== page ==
Ever the control freak, before he and his band could hit the road, Seger first tried to cut his “live” album in a studio. As Silver Bullet Band backing singer Charlie Martin recalled in the oral history Detroit Rock City, “Because we were so, I like to say spontaneous, but Bob and Punch might use the word erratic, Bob and especially Punch were concerned that we couldn’t deliver the goods live… We tried this experiment where we recorded the live set in the studio, and then they were going to put in canned applause, so it would be us pretending to play live. But it was dead in the water because we really needed that interplay.” Fortunately Seger and his manager recognized that this method wasn’t going to work and instead decided to record a number of shows from the upcoming tour, including two gigs at the 24,000 seat Cobo Hall in his hometown.
Though it’s a double record, Live Bullet doesn’t waste any time in kicking your teeth down your throat as it speeds ahead at an exciting clip. “Hey Detroit!” Seger whoops, before slipping into a cranked-to-10 cover of the semi-autobiographical Tina Turner single “Nutbush City Limits.” In the hands of The Silver Bullet Band, the already uptempo rock number is pushed deep into the red by the musicians onstage, while Seger himself sounds about ready to burst a vein as he belts out the song’s lyrics. Actually, that’s the pattern for most of the tracks on this record, from rollicking “Katmandu” to the swanky “Travelin’ Man,” and especially in the party-hardy album closer “Let It Rock,” which blasts off with a riff guaranteed to bring a smile to Chuck Berry’s face.
Outside of the intensity of the music itself, one of the great things about Live Bullet it actually feels live. Between the earnest and pandering introductions and asides from Seger onstage—“As I told everybody last night, I was reading in Rolling Stone where they said, ‘Detroit audiences are the greatest rock ’n’ roll audiences in the world,’” he said midway through “Nutbush City Limits.” “I thought to myself, ‘Shit! I’ve known that for 10 years!”—to the sheer vibrancy of the crowd noise, you can tell that this isn’t a record like Led Zeppelin’s The Song Remains The Same or KISS’ Alive! where you can sense the stitches from the post-show studio doctoring. Live Bullet is a warts-and-all presentation of what Seger and his band sounded like on that particular night. The transparency is as welcome as it is endearing. You can’t help but smile when he implores the crowd to sing along with him in a call-and-response format on “Heavy Music” or when he dedicates the Van Morrison song “I’ve Been Working” to “all the working people in the house tonight.”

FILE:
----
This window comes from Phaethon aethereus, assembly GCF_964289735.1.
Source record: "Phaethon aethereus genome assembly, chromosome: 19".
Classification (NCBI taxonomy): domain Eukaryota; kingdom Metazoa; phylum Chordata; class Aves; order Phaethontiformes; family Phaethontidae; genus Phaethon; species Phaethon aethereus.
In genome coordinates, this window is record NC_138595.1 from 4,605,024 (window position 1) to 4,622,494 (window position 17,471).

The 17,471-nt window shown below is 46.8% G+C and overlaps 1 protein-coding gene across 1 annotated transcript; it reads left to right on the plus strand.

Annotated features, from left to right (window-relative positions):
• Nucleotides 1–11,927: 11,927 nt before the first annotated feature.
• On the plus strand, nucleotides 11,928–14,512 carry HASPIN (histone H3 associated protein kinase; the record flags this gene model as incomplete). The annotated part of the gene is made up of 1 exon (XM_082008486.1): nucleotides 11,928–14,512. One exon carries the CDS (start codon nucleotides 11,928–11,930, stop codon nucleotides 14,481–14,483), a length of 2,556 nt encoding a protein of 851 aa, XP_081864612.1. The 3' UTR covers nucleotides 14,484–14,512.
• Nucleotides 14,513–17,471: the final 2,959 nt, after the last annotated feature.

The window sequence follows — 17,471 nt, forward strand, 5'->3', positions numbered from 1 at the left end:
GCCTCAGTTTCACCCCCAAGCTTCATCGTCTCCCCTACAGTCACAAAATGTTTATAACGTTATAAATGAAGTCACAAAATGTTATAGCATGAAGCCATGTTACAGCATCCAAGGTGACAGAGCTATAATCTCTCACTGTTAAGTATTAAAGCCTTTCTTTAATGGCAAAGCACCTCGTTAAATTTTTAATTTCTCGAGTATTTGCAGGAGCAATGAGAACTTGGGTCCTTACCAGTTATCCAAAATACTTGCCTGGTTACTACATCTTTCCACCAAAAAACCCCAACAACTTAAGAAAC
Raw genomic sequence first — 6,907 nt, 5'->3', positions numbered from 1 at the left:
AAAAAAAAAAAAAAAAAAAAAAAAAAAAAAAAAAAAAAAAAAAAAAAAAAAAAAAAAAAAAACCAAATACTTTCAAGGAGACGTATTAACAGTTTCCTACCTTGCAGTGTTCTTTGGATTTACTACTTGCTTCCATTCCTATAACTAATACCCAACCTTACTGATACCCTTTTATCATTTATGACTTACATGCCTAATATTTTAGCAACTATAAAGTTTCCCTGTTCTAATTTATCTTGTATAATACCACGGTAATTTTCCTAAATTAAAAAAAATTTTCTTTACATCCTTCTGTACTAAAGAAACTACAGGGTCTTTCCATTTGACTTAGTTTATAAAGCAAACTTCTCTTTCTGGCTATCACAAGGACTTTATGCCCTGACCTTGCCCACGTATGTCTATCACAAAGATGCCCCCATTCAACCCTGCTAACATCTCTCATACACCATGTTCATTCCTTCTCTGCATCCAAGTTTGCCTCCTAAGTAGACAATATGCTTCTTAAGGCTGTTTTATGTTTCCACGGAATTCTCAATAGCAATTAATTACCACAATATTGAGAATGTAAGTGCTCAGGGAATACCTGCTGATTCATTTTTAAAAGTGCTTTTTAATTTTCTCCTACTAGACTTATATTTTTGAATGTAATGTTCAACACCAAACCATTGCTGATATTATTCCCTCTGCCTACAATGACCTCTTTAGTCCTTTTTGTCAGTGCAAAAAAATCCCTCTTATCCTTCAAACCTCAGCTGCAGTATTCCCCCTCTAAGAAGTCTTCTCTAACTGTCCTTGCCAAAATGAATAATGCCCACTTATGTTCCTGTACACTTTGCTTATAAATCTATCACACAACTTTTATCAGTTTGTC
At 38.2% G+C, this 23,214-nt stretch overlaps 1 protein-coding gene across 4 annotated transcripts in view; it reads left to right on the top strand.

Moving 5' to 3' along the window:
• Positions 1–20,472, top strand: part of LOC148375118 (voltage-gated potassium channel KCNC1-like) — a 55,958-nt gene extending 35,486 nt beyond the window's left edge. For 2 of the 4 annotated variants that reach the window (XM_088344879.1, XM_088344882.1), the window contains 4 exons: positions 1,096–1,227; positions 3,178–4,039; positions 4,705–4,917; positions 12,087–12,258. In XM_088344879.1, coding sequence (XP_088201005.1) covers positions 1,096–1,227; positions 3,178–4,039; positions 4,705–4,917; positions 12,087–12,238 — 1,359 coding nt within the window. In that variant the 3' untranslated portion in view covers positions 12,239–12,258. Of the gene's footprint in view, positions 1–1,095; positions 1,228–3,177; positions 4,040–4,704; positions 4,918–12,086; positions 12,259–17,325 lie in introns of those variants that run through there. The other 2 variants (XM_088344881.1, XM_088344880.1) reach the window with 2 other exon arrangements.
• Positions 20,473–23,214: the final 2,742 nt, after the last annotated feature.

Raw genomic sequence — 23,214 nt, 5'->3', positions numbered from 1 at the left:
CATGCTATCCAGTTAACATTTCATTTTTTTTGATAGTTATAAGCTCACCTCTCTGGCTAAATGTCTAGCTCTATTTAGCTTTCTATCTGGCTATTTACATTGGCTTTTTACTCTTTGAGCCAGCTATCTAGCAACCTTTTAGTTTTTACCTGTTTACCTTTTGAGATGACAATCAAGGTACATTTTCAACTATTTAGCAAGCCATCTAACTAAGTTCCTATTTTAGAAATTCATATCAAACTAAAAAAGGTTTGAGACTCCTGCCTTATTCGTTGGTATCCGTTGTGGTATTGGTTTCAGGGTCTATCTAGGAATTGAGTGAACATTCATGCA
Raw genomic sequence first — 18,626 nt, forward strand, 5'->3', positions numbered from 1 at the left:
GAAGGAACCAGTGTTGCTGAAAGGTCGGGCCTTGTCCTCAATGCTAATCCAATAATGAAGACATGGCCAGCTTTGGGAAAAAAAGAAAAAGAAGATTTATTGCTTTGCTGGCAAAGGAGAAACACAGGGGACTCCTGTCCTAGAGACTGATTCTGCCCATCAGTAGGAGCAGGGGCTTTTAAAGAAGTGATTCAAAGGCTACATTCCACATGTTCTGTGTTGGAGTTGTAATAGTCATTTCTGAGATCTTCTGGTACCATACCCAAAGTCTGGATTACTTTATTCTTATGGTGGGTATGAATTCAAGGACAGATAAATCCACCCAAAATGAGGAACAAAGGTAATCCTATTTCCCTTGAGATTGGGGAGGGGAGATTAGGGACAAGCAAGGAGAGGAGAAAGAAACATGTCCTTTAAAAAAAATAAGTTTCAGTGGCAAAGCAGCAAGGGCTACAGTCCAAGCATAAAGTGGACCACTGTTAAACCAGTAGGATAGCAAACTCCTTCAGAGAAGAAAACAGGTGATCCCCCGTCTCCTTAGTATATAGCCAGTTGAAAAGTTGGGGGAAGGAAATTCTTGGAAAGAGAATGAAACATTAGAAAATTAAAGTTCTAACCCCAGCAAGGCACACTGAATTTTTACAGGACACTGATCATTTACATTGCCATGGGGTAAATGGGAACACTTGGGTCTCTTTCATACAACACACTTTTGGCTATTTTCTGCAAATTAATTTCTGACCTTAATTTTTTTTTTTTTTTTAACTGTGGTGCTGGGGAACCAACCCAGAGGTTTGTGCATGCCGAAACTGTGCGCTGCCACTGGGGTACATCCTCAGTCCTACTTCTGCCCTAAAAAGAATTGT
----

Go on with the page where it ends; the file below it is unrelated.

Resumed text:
The musical and emotional high point of Live Bullet comes about halfway through when Seger, completely out of breath and panting, announces, “This is from [Back In] ’72 also, about being on the road… it’s called ‘Turn The Page.’” Immediately Alto Reed’s saxophone wails into frame with all of the sadness and melancholy of the ages before ceding the limelight back to Seger, who sounds about 1,000 years old. The imagery of the song is astounding: “On a long and lonesome highway, east of Omaha / You can listen to the engines moaning out as one long song / You think about the woman, or the girl you knew the night before.” Even if you’ve never lived the nomadic lifestyle of a touring musician, the romance of the words sucks you in completely and suddenly you’re no longer yourself. Seger forces you into the roll of the narrator dealing with onlookers staring at his long hair wondering aloud if he’s a woman or a man.
About the time you “smoke the day’s last cigarette” with “amplifiers ringing in your head” the song explodes out in an atomic blast of energy. Where once Seger sounded at his wits’ end, he’s back onstage, the consummate rock ’n’ roll idol giving every ounce of his energy into the final chorus. “Here I am,” he bellows. “On the road again!” The words fade out; Reed’s saxophone steps back in, and the songs winds down to its natural conclusion. It’s easily one of the most thrilling and exhausting five minutes in recorded history. It’s the consummate road tale, laid out in a medium that has long romanticized the bard-like experience of moving from town to town to share your art with the common people. Maybe it should have closed the album, but who’s to say.
When it was finally released on April 12, 1976, Live Bullet worked a slow roll within the marketplace before finally building up a significant head of steam that led it to 5X platinum status in the U.S. alone. Suddenly, Cobo Hall wasn’t the only arena in the country that Seger could sell out, and when he did indeed go back to Detroit, he was forced to move out into the massive 70,000-plus seat Pontiac Silverdome instead. A huge number of multi-platinum hit records followed, including Night Moves, Stranger In Town, and Against The Wind. In fact, with the exception of It’s A Mystery in 1995 and his most recent record Ride Out in 2014, every single one of Seger’s subsequent records shifter more than a million units. Such was the power and renown of perhaps the greatest live rock ’n’ roll album ever recorded.